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Academic Emotions in Students' Self-Regulated Learning and Achievement : A Program of Quantitative and Qualitative Research

Academic Emotions in Students' Self-Regulated Learning and Achievement : A Program of Quantitative and Qualitative Research

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PEKRUN, Reinhard, Thomas GÖTZ, Anne ZIRNGIBL, Raymond P. PERRY, 2005. Academic Emotions in Students' Self-Regulated Learning and Achievement : A Program of Quantitative and Qualitative Research. Annual Meeting of the American Educational Research Association. Montréal, 11. Apr 2005 - 15. Apr 2005. In: AMERICAN EDUCATIONAL RESEARCH ASSOCIATION, , ed.. 2005 Annual Meeting : Demography and Democracy in the Era of Accountability. Annual Meeting of the American Educational Research Association. Montréal, 11. Apr 2005 - 15. Apr 2005. ISSN 0163-9676

@inproceedings{Pekrun2005Acade-36497, title={Academic Emotions in Students' Self-Regulated Learning and Achievement : A Program of Quantitative and Qualitative Research}, year={2005}, issn={0163-9676}, booktitle={2005 Annual Meeting : Demography and Democracy in the Era of Accountability}, editor={American Educational Research Association}, author={Pekrun, Reinhard and Götz, Thomas and Zirngibl, Anne and Perry, Raymond P.} }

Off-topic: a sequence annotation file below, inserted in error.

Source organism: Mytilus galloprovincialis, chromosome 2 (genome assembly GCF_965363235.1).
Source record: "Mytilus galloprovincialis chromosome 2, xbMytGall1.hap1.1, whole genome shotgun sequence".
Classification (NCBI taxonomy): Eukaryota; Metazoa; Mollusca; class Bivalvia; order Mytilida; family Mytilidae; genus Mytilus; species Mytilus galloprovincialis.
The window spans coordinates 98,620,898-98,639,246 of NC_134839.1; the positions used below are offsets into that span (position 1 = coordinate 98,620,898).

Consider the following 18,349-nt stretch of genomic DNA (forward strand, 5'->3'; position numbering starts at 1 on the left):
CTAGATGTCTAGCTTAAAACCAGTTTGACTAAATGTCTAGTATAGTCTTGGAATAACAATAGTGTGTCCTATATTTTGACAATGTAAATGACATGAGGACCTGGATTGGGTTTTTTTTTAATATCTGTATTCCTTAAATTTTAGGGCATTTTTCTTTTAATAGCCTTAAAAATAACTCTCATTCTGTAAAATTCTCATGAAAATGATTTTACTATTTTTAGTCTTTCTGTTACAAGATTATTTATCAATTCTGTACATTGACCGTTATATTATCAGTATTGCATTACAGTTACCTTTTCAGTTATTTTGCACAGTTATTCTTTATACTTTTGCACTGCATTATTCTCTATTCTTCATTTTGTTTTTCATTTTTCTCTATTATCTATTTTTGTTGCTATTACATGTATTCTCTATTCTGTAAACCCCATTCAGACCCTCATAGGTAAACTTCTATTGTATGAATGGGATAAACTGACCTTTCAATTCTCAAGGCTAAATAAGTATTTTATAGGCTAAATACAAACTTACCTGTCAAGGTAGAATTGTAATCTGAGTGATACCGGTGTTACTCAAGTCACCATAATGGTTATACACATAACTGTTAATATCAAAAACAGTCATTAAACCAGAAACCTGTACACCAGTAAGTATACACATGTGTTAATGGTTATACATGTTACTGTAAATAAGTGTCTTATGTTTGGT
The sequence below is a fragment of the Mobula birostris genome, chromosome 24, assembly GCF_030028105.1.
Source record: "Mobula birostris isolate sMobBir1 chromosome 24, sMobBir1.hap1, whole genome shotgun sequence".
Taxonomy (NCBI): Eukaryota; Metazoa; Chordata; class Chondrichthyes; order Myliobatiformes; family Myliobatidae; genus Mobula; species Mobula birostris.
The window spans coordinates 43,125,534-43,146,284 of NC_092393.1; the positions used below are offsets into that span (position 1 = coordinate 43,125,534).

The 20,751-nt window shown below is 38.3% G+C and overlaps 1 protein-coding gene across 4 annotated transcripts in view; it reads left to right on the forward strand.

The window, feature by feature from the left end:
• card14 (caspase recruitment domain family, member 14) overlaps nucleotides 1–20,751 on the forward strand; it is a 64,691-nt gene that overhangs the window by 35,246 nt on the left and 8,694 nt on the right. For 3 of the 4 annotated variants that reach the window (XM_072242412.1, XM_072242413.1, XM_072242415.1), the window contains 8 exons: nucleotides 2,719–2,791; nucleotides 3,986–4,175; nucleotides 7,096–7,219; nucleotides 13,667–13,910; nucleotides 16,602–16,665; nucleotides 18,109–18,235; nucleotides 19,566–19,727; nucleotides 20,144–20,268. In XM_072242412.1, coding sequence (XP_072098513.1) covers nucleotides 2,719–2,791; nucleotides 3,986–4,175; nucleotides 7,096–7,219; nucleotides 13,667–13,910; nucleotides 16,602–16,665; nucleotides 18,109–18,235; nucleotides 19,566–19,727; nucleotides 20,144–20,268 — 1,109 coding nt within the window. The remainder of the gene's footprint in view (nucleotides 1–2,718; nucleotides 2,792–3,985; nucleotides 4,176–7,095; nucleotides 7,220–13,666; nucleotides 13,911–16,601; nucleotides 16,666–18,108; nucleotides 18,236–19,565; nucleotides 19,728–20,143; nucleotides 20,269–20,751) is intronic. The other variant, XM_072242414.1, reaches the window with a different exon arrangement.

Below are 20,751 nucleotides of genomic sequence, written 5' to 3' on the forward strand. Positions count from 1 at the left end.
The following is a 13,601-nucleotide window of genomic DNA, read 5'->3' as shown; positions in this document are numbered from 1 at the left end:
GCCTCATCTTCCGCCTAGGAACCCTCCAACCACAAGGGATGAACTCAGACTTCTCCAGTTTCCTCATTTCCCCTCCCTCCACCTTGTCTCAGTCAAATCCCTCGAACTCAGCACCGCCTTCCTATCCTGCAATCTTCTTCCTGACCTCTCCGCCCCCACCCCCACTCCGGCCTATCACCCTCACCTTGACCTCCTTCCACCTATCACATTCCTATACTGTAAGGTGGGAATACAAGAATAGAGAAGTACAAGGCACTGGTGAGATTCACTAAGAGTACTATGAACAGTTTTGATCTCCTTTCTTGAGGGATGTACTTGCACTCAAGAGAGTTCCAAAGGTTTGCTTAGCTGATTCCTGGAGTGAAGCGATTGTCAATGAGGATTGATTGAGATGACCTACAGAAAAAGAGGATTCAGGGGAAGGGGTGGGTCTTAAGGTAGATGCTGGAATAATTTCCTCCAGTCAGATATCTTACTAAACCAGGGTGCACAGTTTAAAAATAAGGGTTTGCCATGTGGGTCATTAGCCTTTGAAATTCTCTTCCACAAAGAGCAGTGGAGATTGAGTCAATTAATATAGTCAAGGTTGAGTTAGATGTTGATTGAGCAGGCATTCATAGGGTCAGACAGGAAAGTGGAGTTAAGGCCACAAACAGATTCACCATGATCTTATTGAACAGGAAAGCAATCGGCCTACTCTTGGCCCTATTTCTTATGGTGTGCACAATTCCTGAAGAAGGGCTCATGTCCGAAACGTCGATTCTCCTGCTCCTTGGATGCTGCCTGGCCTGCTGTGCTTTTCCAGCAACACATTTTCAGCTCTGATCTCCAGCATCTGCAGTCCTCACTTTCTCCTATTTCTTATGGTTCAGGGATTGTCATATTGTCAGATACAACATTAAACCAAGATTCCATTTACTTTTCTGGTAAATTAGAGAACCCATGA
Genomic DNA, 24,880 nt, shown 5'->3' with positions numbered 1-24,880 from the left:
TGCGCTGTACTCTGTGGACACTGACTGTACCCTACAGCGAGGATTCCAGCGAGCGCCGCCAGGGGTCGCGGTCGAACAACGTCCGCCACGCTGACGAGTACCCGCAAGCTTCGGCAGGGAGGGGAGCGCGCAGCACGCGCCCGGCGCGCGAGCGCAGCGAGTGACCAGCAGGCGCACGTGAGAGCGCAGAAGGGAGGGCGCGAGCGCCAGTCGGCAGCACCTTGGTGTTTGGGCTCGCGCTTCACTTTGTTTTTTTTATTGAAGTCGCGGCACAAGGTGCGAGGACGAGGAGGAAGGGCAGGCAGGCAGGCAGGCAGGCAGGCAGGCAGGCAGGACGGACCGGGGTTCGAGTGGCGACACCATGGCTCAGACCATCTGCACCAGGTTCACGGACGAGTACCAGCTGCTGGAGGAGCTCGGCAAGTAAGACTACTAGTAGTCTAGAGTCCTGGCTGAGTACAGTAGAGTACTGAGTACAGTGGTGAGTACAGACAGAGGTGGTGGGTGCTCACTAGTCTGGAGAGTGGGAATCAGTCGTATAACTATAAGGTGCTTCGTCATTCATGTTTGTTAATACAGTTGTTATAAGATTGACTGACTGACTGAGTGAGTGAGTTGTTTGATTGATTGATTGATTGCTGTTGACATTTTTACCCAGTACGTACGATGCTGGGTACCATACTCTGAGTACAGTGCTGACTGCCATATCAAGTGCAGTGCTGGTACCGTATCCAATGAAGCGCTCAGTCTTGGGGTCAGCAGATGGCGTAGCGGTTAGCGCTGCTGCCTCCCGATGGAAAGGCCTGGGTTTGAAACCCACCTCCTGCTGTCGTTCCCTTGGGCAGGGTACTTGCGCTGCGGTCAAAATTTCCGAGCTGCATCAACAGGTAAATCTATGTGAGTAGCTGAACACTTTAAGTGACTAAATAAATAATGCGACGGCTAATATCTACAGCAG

Zirngibl, Anne Götz, Thomas 2017-01-04T10:31:36Z Zirngibl, Anne Academic Emotions in Students' Self-Regulated Learning and Achievement : A Program of Quantitative and Qualitative Research Our program of research is part of the collective effort to give emotions the place they deserve in education. In order to explore individual, social and cultural antecedents of teachers and students emotions, as well as their effects on learning, teaching, and achievement, we developed a transactional control-value theory of academic emotions (Pekrun, Goetz, Titz & Perry, 2002). Taking the perspective of appraisal and social-cognitive theories, this model attempts to integrate assumptions from attributional (Weiner, 1985) and expectancy-value (Pekrun, 1992; Turner & Schallert, 2001) theories of achievement emotions. Basic assumptions of the model are the following: (1) teachers and students control and value appraisals function as primary antecedents of their emotions, (2) the impact of classroom instruction and social environments on emotions is mediated by these appraisals, (3) emotions affect teachers and students motivation, cognitive resources, strategies of learning and teaching, self vs. external regulation of teaching and learning, and academic achievement, and (4) achievement acts back on appraisals of control and values, implying that social environments, appraisals, emotions, and achievement are linked by reciprocal causation. Using a multi-strategy, combined quantitative-qualitative approach to the assessment and analysis of emotions, we conduct laboratory experiments as well as quantitative and qualitative field studies testing assumptions of the model. Our results imply that emotions are of essential importance for learning, teaching, achievement, and teachers and students career (e.g., in teachers burnout), and are shaped by cognitive appraisals and the social context. Consequently, classroom instruction should take teachers and students emotions into account. eng Pekrun, Reinhard Pekrun, Reinhard Götz, Thomas Perry, Raymond P. 2005 Perry, Raymond P. 2017-01-04T10:31:36Z

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